Six Early Signs of Lung Cancer

Medically Reviewed on 7/27/2022

What are the early signs of lung cancer?

Signs of Lung Cancer
Six early signs of lung cancer include a new cough that persists for several weeks and goes on worsening, persistent shortness of breath, chest pain, and more.

Lung cancer is the third most common cancer in the United States. It may not show its signs and symptoms in its early stages. Signs and symptoms typically appear in the advanced stage of the disease.

When people experience signs and symptoms of lung cancer, the early ones may include any of the following:

  1. A new cough that persists for several weeks and goes on worsening
  2. Hemoptysis (coughing up blood or specs of blood)
  3. Persistent shortness of breath
  4. Chest pain
  5. Hoarseness of voice
  6. Recurrent chest infections (such as pneumonia)

When lung cancer progresses to the later stages, other signs and symptoms develop:

  1. Unintended weight loss
  2. Loss of appetite
  3. Fatigue
  4. Bone pain
  5. Dizziness
  6. Headache

Is there any screening test for lung cancer?

Screening test for a particular disease means testing when there are no complaints or history of that disease.

People with an increased risk of lung cancer may ask their doctor if they can go for an annual lung cancer screening. The screening test typically includes a low-dose computed tomography (CT) scan.

Doctors can offer lung cancer screening tests to you if:

  • You are a chronic smoker or have smoked heavily in the past
  • You are between 55-80 years of age
  • You have quit smoking in the past 15 years
  • You have a family history of cancers

Ask your doctor whether you are at a high risk of getting cancer. Your doctor can work with you to decide if a screening test is right for you.

What puts you at an increased risk for lung cancer?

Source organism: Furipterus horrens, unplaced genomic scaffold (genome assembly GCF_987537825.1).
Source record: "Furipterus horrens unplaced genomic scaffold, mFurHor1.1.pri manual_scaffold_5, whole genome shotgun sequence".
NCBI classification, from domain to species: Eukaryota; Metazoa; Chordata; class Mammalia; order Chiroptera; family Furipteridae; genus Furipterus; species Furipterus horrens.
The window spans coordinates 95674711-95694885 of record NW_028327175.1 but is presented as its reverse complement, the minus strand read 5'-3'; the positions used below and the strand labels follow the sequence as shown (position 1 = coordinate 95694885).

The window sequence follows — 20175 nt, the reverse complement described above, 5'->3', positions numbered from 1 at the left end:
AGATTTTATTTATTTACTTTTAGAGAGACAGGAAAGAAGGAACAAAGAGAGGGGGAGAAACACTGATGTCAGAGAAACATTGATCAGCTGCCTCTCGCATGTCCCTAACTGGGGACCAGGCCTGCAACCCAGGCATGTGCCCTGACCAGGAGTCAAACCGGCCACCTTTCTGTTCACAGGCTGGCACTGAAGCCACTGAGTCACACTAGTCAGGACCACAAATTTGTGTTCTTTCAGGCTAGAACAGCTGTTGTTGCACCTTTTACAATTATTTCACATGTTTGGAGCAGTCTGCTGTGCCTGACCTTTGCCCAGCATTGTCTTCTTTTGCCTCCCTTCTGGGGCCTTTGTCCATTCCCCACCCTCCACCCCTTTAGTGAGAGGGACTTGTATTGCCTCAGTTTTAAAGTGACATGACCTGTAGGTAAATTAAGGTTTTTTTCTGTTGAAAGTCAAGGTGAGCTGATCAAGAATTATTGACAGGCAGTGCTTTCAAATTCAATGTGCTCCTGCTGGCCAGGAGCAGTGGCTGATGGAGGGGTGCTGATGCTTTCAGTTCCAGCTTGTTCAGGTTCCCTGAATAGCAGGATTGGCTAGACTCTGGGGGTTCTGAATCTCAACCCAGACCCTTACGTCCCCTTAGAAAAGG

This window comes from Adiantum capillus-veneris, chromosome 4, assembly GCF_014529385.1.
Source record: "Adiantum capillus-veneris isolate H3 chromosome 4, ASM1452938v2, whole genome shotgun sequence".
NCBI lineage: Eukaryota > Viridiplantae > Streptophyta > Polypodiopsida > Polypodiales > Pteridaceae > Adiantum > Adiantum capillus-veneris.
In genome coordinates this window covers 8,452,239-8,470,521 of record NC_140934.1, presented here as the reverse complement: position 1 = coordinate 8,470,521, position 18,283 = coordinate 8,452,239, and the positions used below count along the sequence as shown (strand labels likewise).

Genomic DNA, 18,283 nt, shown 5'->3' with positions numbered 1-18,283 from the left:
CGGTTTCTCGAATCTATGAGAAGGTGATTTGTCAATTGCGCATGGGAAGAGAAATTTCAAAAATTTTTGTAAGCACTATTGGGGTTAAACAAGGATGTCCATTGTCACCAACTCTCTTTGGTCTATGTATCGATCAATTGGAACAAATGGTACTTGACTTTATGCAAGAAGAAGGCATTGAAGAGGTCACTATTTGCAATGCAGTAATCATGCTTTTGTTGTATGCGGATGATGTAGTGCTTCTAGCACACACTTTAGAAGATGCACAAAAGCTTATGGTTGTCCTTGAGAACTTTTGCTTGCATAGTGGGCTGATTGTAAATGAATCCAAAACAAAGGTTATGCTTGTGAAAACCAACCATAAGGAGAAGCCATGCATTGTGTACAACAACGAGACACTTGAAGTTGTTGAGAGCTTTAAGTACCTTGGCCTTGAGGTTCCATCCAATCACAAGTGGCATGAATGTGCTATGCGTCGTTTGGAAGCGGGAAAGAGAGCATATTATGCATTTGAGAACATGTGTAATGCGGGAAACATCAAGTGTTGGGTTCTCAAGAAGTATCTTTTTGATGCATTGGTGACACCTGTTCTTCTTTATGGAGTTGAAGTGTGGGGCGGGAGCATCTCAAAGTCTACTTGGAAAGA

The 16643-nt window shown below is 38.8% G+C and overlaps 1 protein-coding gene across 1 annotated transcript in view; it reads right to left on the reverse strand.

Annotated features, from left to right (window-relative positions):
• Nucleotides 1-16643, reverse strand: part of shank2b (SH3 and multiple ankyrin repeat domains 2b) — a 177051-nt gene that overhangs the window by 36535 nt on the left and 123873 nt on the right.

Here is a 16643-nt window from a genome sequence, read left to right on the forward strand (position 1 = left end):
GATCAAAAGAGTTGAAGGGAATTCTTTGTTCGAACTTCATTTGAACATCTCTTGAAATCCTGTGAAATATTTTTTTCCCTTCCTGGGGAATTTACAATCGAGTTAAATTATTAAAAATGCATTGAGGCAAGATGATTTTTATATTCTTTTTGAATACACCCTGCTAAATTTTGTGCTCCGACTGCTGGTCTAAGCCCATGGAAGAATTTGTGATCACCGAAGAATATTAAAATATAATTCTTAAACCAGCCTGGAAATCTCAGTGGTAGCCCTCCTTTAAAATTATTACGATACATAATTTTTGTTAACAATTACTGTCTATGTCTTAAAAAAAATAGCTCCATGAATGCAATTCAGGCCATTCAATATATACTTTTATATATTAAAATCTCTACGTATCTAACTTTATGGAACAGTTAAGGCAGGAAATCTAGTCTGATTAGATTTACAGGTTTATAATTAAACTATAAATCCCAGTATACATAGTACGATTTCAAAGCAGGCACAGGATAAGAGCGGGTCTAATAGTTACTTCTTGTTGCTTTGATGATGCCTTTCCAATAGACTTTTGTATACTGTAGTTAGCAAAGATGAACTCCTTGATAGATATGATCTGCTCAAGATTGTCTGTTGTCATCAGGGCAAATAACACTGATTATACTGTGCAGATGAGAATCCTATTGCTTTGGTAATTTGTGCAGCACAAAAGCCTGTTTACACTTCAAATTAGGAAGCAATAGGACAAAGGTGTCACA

The things that put you at risk for lung cancer are known as risk factors. You can reduce your risk for lung cancer by making lifestyle changes (such as quitting smoking). However, you cannot do much if you have a family history of lung cancer.

The most common risk factors for lung cancer include the following:

  • Smoking: Higher the number of cigarettes you smoke each day and the number of years you have smoked, the higher the risk of lung cancer.
  • Second-hand smoking: Exposure to second-hand smoking increases your risk of getting lung cancer by 20%-30%.

Other risk factors include...

What tests are used to diagnose lung cancer?

If your doctor suspects that you may have lung cancer, they can order a variety of tests to look for cancerous changes and to rule out other conditions.

There are various tests that help diagnose cancer:

  • Imaging tests: Imaging tests, such as X-rays of your chest, can show an abnormal mass suspicious of lung cancer. Other ones like computed tomography (CT) scans may show much smaller masses that the X-rays might have failed to show.
  • Sputum cytology: Your doctor may order a sputum test in which your sputum will be examined under a microscope to look for the presence of cancerous cells.
  • Biopsy: This is a minor surgical procedure in which a sample of abnormal cells is removed. This can be done in any of the various ways:
    • Bronchoscopy (a long lighted tube is passed down your throat and into your lungs)
    • Mediastinoscopy (an incision is made at the base of your neck and surgical tools are inserted to take tissue samples from lymph nodes)
    • Needle biopsy (use of X-ray or CT images to guide a needle through your chest wall and into the lung tissue to collect tissue samples)

How can you prevent lung cancer?

There is no sure way that you can use to prevent lung cancer. However, you can help lower your risk:

Other changes like eating plenty of fruits and vegetables daily and staying physically active most days of the week will help you remain healthy for the longer term. This may help you stay protected not only from lung cancer but also from all other types of cancer.


Lung Cancer: Early Signs, Symptoms, Stages See Slideshow
Medically Reviewed on 7/27/2022
Tan, W.W. "Non-Small Cell Lung Cancer (NSCLC)." May 20, 2022. Medscape. <>.

United States. Centers for Disease Control and Prevention. Division of Cancer Prevention and Control. "Basic Information About Lung Cancer." June 6, 2022. <>.